Connecting Waterpeople

What is global climate change?

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What is global climate change?

In the past few years, we have seen the emergence of several social movements related to climate change, such as "Youth for climate", which intends to raise social awareness of the climate emergency and exert political pressure, and thus mitigate the effects of the environmental crisis.

1 . Climate change evidence

Climate change is defined as a variation in the global climate that affects different climate parameters at different scales.

All emission scenarios projected by the Intergovernmental Panel on Climate Change (IPCC) predict that the carbon dioxide concentration, as well as the average temperature of the planet surface and the sea level, will rise during the 21st century. During the 20th century, temperature increased by 0.6 degrees Celsius and the sea level rose between 10 and 12 centimetres.      

The evidence of human influence on the climate system has increased since the IPCC Fourth Assessment Report. Temperature is expected to increase 1.5 to 2 degrees Celsius, causing new long term changes such as the retreat of glaciers, the melting of polar ice caps, and consequently, a rise in sea level. By 2100, the mean sea level rise would be 10 cm if global warming stays at 1.5 degrees Celsius, and it will continue to rise after 2100.

A priori, ecological systems in small islands, coasts and deltas would be the areas most at risk of flooding.

2 . What causes climate change?

The causes of climate change are natural-environmental, and are exacerbated by human activities related to production and energy use, leading to problems that affect the planet and the socio-economic systems that sustain us. Experts consider it very likely that more than half of the observed increase in average surface temperature from 1951 until 2010 was caused by an increase in the concentration of greenhouse gases (GHG) generated by human beings.

3 . What are the effects of climate change?

The expected effects are negative both economically and socially, and the poorest countries will suffer the worst impact. In a future climate change scenario, we may see shortages of drinking water and food, and an increase in mortality due to floods, storms, drought and heat waves.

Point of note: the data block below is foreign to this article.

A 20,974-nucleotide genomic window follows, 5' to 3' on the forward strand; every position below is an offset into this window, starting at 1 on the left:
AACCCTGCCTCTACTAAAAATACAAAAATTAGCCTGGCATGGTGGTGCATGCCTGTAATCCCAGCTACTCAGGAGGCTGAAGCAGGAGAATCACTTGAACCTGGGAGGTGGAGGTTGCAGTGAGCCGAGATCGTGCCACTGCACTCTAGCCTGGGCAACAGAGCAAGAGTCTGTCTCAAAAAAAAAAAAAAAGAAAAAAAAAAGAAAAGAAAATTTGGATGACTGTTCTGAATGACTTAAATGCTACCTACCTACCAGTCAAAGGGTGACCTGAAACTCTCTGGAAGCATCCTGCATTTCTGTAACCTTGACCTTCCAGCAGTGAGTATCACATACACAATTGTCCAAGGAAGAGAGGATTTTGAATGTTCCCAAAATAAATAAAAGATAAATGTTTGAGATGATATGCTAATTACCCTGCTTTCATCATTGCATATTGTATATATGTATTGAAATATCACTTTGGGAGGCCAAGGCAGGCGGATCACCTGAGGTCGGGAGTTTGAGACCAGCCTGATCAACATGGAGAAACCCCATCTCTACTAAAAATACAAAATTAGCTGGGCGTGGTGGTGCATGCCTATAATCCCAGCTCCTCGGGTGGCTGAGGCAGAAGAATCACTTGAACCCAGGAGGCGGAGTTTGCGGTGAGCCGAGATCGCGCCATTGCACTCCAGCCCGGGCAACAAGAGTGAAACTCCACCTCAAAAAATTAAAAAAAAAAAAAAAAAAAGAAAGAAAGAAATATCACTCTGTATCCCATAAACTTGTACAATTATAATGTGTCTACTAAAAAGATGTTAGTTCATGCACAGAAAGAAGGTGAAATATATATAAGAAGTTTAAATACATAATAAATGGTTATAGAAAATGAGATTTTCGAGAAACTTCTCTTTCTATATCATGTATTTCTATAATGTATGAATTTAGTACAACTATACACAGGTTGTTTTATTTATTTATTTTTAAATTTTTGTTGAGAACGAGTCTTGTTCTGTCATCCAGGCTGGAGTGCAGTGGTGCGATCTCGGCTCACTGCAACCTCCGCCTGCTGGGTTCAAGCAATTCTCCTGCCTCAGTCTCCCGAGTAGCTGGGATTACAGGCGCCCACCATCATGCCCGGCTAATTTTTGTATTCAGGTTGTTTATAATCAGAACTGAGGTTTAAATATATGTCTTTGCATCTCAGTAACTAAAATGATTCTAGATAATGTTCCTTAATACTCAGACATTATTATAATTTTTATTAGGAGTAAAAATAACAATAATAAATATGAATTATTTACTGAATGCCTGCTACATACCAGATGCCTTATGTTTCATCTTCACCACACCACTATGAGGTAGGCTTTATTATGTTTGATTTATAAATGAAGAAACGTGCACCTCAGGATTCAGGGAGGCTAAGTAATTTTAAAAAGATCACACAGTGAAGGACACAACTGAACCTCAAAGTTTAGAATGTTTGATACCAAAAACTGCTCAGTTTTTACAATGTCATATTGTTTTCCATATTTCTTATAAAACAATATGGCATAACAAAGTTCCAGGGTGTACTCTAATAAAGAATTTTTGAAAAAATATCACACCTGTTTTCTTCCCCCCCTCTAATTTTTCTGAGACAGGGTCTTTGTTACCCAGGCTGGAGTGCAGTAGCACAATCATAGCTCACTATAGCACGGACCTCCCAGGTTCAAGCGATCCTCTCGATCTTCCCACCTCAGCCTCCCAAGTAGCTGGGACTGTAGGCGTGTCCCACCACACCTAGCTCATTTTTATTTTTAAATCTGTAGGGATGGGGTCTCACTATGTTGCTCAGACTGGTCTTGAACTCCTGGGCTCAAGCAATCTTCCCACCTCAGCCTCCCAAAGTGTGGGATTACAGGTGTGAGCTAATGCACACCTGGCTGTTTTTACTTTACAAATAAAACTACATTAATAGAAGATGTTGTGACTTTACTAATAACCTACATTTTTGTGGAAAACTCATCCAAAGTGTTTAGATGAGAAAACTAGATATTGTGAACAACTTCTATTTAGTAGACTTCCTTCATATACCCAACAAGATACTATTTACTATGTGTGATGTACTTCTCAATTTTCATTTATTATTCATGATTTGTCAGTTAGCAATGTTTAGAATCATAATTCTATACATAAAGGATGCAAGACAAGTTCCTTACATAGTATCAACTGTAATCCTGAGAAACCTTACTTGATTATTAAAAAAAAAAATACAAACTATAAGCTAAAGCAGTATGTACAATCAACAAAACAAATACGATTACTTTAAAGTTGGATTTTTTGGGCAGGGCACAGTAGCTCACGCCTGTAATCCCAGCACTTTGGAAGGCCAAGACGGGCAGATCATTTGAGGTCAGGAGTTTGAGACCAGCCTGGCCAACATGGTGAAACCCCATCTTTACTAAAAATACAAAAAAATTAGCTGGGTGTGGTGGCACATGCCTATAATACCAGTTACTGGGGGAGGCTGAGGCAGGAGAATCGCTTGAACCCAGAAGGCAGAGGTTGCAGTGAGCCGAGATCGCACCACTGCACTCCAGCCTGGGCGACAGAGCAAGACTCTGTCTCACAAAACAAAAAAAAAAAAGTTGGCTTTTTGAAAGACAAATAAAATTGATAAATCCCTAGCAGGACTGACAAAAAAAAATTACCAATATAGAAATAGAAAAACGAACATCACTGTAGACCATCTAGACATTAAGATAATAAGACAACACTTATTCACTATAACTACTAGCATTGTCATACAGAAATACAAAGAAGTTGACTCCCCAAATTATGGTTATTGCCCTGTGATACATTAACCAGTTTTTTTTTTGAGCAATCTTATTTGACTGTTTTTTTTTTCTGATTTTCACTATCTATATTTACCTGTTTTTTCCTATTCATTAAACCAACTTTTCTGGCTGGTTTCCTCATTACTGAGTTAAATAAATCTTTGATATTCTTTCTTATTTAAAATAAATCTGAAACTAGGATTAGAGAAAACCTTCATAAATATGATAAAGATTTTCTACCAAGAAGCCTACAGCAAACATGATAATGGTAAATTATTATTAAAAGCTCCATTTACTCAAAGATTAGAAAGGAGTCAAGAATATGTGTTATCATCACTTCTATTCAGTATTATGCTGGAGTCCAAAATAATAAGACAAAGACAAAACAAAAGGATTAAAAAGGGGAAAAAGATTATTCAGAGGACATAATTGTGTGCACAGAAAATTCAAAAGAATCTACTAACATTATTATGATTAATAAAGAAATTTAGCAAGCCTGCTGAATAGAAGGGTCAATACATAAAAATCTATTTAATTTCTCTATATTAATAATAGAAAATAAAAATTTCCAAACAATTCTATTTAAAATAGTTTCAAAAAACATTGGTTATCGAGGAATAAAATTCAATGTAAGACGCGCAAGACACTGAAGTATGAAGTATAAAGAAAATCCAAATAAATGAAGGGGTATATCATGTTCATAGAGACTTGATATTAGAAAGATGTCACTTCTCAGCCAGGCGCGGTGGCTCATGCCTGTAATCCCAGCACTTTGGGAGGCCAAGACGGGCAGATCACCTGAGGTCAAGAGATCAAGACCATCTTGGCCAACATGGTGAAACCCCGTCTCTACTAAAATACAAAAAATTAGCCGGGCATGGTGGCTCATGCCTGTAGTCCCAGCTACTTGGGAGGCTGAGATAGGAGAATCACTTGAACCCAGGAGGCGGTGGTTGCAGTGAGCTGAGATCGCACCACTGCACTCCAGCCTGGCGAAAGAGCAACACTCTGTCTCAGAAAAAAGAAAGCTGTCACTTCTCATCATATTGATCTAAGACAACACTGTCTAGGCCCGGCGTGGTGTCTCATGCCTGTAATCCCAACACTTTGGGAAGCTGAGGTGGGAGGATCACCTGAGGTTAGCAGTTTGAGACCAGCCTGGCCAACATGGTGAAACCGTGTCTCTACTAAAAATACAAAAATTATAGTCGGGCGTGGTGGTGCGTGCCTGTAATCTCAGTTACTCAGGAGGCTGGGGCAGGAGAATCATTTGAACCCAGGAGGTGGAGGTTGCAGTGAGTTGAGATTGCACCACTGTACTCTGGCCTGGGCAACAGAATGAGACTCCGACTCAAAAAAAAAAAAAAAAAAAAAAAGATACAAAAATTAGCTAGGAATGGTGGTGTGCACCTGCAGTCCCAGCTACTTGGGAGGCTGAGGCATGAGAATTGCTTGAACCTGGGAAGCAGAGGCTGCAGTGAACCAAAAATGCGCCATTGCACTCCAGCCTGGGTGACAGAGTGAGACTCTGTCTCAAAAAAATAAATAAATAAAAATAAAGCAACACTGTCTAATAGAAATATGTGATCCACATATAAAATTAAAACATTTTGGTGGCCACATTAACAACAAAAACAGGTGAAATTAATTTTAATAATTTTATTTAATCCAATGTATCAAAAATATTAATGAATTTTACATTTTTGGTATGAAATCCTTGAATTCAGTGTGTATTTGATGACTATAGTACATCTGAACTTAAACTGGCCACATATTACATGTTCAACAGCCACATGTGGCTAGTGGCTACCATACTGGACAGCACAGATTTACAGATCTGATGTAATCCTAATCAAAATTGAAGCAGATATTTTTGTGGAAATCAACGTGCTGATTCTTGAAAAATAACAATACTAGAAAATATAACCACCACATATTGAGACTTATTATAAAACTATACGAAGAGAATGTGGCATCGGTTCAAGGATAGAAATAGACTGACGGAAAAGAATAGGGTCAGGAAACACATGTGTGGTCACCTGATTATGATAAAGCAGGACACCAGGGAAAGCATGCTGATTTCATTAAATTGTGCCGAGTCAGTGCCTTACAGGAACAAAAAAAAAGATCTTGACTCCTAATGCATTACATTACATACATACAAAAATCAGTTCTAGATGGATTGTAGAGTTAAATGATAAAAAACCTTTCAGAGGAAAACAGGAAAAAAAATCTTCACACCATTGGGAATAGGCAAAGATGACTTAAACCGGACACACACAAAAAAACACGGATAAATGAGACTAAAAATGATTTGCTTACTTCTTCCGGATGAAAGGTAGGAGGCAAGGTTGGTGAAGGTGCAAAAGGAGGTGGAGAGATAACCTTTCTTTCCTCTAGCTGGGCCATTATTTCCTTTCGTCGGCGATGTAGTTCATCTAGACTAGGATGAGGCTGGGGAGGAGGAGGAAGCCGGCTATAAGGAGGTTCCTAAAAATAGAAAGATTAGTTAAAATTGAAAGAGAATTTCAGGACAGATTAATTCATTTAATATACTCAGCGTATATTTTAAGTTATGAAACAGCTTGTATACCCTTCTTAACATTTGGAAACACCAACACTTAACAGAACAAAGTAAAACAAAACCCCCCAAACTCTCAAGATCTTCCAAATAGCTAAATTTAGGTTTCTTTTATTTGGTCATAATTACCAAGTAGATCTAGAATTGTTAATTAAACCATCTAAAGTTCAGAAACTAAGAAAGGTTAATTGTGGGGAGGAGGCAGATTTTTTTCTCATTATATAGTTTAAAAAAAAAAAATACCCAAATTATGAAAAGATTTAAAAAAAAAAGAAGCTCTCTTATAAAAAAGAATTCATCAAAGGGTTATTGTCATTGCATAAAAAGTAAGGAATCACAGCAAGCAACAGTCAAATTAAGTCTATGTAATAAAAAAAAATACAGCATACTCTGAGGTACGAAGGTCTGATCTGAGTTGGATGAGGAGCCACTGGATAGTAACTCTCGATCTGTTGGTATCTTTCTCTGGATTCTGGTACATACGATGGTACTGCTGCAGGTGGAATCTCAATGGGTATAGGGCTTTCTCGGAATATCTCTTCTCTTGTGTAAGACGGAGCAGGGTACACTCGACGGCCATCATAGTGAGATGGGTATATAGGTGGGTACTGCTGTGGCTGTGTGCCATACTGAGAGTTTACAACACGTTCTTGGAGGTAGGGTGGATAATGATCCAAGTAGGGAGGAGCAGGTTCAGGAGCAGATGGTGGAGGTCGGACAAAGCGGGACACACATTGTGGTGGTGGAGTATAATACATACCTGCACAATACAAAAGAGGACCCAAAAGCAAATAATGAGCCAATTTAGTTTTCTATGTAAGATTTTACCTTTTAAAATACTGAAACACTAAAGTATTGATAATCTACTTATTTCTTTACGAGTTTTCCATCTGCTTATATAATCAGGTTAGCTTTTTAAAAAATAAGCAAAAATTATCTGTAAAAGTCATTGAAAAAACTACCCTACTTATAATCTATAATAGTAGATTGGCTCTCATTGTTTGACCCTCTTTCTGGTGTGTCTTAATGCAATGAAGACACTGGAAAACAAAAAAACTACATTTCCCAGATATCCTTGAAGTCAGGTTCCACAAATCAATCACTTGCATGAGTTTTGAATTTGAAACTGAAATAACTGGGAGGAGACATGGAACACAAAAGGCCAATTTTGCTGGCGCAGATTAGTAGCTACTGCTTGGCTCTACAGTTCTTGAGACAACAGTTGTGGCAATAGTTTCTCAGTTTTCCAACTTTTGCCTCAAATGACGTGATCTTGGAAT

Climate change will reduce to a great extent water reserves in areas which currently do not have enough water available, although climate change is expected to increase water reserves in other areas. Furthermore, water demand is increasing due to population growth and economic development, even though in some countries it is decreasing thanks to greater use efficiency.

Despite the consequences of climate change, there are still uncertainties that make it difficult to quantify the magnitude of the effects of climate change. Nevertheless, there is clear evidence showing we must take action immediately.

4 . The fight against climate change

The Intergovernmental Panel on Climate Change (IPCC), with 195 member countries, prepares and publishes assessment reports, special reports and methodology reports on the national greenhouse gases inventories.

Currently, there is increased interest in addressing the negative impact of climate change, and it can be essentially attributed to two international agreements established in 2015:

  • The United Nations 2030 Agenda for Sustainable Development, which includes the Sustainable Development Goals (SDGs).
  • The COP21 Paris Agreement, the first universal agreement to fight climate change and enable a sustainable future with low carbon emissions. 189 countries committed to keeping global temperature rise well below 2 degrees Celsius above pre-industrial levels and to pursue efforts to limit the temperature increase even further to 1.5 degrees Celsius.

The 2019 climate change summit was held in Madrid (COP25) on the 15th of December, but the results were not as expected by the different social actors.